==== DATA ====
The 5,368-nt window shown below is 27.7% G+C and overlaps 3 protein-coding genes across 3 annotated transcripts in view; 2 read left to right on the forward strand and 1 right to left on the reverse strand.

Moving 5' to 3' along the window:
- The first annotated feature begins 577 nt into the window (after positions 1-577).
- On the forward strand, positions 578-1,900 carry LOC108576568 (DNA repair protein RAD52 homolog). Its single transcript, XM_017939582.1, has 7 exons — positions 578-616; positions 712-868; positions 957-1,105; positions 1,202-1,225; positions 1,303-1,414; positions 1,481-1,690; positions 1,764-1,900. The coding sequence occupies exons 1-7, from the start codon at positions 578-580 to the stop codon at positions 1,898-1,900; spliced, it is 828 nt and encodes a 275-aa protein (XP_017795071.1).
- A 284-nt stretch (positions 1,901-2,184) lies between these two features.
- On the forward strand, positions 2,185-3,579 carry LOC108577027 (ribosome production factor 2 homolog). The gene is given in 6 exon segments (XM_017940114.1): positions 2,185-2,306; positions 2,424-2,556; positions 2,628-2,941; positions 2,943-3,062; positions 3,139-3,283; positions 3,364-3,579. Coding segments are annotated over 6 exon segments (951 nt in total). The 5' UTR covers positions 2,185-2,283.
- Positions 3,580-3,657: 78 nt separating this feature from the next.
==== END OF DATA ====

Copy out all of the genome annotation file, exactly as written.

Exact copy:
The 5,368-nt window shown below is 27.7% G+C and overlaps 3 protein-coding genes across 3 annotated transcripts in view; 2 read left to right on the forward strand and 1 right to left on the reverse strand.

Moving 5' to 3' along the window:
- The first annotated feature begins 577 nt into the window (after positions 1-577).
- On the forward strand, positions 578-1,900 carry LOC108576568 (DNA repair protein RAD52 homolog). Its single transcript, XM_017939582.1, has 7 exons — positions 578-616; positions 712-868; positions 957-1,105; positions 1,202-1,225; positions 1,303-1,414; positions 1,481-1,690; positions 1,764-1,900. The coding sequence occupies exons 1-7, from the start codon at positions 578-580 to the stop codon at positions 1,898-1,900; spliced, it is 828 nt and encodes a 275-aa protein (XP_017795071.1).
- A 284-nt stretch (positions 1,901-2,184) lies between these two features.
- On the forward strand, positions 2,185-3,579 carry LOC108577027 (ribosome production factor 2 homolog). The gene is given in 6 exon segments (XM_017940114.1): positions 2,185-2,306; positions 2,424-2,556; positions 2,628-2,941; positions 2,943-3,062; positions 3,139-3,283; positions 3,364-3,579. Coding segments are annotated over 6 exon segments (951 nt in total). The 5' UTR covers positions 2,185-2,283.
- Positions 3,580-3,657: 78 nt separating this feature from the next.